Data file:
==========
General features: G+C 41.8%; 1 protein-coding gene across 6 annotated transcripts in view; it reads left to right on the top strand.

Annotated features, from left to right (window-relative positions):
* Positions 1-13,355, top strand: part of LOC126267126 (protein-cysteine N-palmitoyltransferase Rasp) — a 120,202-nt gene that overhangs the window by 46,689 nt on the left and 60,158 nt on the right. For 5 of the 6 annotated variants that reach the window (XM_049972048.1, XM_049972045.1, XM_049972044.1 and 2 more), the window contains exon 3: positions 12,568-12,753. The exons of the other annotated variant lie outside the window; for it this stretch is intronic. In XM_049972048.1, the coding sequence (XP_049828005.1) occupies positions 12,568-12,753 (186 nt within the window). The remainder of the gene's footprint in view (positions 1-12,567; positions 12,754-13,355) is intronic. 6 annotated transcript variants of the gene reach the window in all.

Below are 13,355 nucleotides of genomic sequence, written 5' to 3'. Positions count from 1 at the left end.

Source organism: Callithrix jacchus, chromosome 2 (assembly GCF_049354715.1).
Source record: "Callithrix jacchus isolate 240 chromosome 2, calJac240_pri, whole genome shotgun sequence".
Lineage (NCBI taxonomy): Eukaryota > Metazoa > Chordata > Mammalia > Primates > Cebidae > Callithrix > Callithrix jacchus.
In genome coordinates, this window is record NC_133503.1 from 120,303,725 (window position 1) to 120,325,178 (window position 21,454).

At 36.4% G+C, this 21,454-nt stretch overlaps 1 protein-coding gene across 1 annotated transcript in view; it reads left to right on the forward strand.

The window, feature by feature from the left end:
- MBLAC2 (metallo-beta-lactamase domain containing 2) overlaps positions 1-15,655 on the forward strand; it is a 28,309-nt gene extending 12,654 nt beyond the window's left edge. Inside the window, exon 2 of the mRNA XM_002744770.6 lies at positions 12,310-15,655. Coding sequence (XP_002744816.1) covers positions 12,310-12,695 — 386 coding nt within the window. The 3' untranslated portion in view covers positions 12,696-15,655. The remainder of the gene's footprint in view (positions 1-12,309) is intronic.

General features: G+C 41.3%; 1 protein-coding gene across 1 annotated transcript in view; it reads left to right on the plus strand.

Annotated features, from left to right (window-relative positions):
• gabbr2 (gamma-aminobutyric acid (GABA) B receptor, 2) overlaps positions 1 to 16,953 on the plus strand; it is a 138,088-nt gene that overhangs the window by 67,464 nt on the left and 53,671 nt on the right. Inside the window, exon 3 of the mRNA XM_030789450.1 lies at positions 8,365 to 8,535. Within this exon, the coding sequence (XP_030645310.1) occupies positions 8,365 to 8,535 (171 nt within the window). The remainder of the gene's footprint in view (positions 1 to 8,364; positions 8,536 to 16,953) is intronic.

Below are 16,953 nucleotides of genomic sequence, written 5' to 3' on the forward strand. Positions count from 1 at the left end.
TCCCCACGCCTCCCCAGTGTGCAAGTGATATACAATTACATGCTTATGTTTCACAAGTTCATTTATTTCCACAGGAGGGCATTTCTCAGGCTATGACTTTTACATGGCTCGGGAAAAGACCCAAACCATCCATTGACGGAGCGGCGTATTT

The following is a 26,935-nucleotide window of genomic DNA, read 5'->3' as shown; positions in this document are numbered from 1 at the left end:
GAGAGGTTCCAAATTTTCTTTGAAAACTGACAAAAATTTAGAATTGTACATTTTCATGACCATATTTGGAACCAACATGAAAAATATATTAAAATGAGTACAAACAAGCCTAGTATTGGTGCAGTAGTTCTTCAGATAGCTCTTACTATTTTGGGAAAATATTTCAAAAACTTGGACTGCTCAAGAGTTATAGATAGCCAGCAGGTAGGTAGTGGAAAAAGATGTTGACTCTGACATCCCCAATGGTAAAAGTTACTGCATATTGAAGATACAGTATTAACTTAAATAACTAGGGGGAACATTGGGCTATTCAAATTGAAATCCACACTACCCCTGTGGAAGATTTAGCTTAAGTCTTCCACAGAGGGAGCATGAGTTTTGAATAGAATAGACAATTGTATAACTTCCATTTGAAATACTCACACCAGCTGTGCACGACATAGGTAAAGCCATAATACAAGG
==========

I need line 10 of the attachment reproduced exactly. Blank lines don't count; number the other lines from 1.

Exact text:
The window, feature by feature from the left end: